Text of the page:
LAS VEGAS – Between preparing the car and turning practice laps for this weekend's Nationwide race, Danica Patrick didn't have a lot of time to think about the last time she was at Las Vegas Motor Speedway.
But as she made her way from the garage to the media center, Patrick's thoughts caught up with her.
Seeing the setup of the garage, her pit stall from last year, the neon sign above garage, it all took her back to the final race of her IndyCar career — the day Dan Wheldon died.
"When you have time to think about multiple things, that's when it hits you," a somber Patrick said Friday.
Major racing returns to Las Vegas Motor Speedway this weekend for the first time since Wheldon was killed in a fiery crash last fall.
Speedway officials don't plan any memorials or tributes to the two-time Indy 500 champion and neither does NASCAR.
Earnhardt Ganassi Racing drivers Jamie McMurray and Juan Pablo Montoya will have decals on their cars — Wheldon drove three years for Chip Ganassi Racing — and some fans are planning to tweet Wheldon's No. 77 on the 77th lap of the Sprint Cup and Nationwide races, but that's about it for tributes.
Still, Wheldon's death likely will loom over everything that happens this weekend, from the time the drivers go through the tunnel just below where Wheldon died to the time the haulers take the cars to the next race.
"You try to push it out of your mind, you try not to think about it," said Jimmie Johnson, who knew Wheldon. "It's easier for us as stock-car drivers to come back to this track, but certainly we know what happened and it tugs on us emotionally."
That isn't the case for Patrick.
On her way to NASCAR full-time, she went into Las Vegas last fall hoping to do something special in her final race as a full-time IndyCar driver.
The series was hoping to make a splash, too, that a season finale in Las Vegas would be a showcase for the sport. The series put up its own money to promote the event, renting the track from owner Bruton Smith, and took over a section of The Strip so its cars could do a few hot laps under the neon lights.
There also was the added specter of Wheldon taking home a $5 million prize as part of a promotion if he could win the Oct. 16 race.
Instead, it ended in disaster.
Twelve laps into the race, Wheldon came roaring up to a 15-car pileup in progress and had nowhere to go. Wheldon's car became entangled in the careening cars and went airborne, sailing into a catch fence around turn 2. The reigning Indy 500 champion died from head injuries after his car hit a post on the fence cockpit-first.
IndyCar halted the race and the remaining drivers did a five-lap tribute to Wheldon, many with tears streaming down their faces.
Patrick was among them, leaving IndyCar not in triumph, but devastation after watching a friend die in a crash that unfolded right in front of her.
Returning five months later, even in a different kind of car, has been a heart-wrenching experience. Patrick said she made it through Friday's practice session without thinking too much about Wheldon, but it was hard to completely shake his memory, even at 175 mph.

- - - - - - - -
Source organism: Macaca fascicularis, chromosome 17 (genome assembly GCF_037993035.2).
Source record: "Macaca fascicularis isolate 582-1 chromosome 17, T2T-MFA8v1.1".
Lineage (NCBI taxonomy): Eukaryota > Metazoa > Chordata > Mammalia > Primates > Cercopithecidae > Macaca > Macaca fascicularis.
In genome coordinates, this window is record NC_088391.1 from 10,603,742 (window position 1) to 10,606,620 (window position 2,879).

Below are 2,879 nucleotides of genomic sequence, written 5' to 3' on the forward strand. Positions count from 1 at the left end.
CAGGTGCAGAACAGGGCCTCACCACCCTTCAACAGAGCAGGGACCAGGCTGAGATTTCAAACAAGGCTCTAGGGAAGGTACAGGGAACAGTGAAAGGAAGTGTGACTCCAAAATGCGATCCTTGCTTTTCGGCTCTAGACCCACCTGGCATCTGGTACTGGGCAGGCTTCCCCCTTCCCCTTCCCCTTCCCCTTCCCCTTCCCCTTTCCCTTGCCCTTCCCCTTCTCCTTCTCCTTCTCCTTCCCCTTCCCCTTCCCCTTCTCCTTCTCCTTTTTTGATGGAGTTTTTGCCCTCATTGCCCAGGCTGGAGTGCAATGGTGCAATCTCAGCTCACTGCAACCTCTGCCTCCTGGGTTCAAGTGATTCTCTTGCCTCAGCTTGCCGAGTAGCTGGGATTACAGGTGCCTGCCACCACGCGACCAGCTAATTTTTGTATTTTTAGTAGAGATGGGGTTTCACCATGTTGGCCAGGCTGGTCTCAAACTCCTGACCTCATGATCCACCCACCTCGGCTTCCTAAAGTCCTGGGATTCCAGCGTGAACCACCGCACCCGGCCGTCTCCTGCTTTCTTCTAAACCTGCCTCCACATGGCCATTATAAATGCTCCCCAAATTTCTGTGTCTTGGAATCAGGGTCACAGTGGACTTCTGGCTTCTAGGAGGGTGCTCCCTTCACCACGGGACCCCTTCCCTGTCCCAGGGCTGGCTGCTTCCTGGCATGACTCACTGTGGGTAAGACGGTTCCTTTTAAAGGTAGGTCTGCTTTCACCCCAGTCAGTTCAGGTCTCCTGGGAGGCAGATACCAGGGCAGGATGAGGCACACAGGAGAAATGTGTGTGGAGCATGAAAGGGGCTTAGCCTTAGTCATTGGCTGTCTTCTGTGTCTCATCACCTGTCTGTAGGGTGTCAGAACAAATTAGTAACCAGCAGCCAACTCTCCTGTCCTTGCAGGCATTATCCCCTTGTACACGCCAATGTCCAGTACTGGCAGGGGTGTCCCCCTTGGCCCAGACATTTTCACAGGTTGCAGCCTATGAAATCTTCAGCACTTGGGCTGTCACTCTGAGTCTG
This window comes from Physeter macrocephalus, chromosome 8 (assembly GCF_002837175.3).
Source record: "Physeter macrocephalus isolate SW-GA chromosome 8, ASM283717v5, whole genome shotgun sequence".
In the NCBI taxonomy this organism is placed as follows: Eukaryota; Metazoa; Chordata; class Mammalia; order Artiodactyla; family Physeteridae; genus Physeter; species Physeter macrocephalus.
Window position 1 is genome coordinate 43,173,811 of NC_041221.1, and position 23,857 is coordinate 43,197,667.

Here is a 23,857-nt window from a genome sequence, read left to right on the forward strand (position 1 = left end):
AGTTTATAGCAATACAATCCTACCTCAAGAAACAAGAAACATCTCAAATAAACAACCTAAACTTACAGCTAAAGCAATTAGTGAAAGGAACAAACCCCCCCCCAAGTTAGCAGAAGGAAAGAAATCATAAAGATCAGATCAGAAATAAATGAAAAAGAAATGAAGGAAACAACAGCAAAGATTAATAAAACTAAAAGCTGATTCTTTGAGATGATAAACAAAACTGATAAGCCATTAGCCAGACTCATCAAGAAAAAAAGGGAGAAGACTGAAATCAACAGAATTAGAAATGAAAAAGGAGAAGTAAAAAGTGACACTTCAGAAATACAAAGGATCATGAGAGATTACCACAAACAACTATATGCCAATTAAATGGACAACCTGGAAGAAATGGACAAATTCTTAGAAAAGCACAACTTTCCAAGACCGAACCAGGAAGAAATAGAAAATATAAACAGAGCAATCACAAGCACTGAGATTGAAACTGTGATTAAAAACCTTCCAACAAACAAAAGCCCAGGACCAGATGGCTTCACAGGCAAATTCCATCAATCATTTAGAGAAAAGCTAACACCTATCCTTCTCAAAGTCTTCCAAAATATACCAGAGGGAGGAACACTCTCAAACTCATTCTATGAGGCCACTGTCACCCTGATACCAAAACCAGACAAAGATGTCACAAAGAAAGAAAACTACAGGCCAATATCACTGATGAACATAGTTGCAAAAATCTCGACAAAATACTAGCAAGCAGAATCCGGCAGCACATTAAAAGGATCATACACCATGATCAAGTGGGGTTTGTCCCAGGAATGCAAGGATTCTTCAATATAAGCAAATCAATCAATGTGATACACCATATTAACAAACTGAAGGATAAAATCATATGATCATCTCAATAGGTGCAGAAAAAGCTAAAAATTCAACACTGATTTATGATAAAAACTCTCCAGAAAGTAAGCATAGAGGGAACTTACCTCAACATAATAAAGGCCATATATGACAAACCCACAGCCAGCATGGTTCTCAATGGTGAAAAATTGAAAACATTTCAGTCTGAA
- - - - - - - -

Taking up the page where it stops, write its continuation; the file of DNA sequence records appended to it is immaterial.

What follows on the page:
"Obviously, the last time we were here, it was a big weekend, a sad weekend and thoughts are still with Susie (Dan's wife) and the kids," Patrick said. "There won't be a time when I come to Las Vegas and won't think about Dan and think about the family."
The wreck raised questions about whether IndyCar should race at the high-banked oval at LVMS, where speeds reached 225 mph in practice before last fall's race. IndyCar opted not to return to Las Vegas and the wreck led to the addition of numerous safety measures at tracks and the redesigned car that will debut this season.
NASCAR doesn't have some the same concerns, even after the banking was increased from 12 to 20 degrees in 2007.
The cars don't run nearly as fast at LVMS — Johnson hit 188 mph in Friday's practice session — making them a better fit for the 1.5-mile tri-oval. Sprint Cup and Nationwide cars fully encase the drivers and are less likely to go airborne than IndyCars, though that series has added pods around the wheels on the new car to prevent the wheel-to-wheel contact that sometimes launches the cars into the air.
Even with all those safety measures, racing at a track where someone recently died does make them stop and think about the dangers a little more.
"I wouldn't say our cars are perfectly safe, but certainly they do give you a false sense (of security) sometimes," said Kyle Busch, who grew up in Las Vegas. "But anything can happen. Whether you're walking across the street, playing out in the sand dunes or racing around a race track, there's something that can happen around every turn."
The drivers understand the risks involved in their sport, and realize the next time they climb into the car could be their last. The key is putting it to the back of their minds so it doesn't affect their aggressiveness on the track.
Staying away from those thoughts is harder now because of what happened to Wheldon, a friend to many NASCAR drivers.
"It was devastating; I thought about it driving through the tunnel last night coming here," Greg Biffle said. "We all think about it because what we do is a dangerous sport. That's an underlying factor that we know can happen with what we do, so you try to be the best prepared you can be when you go into all these races and anytime you get in the car."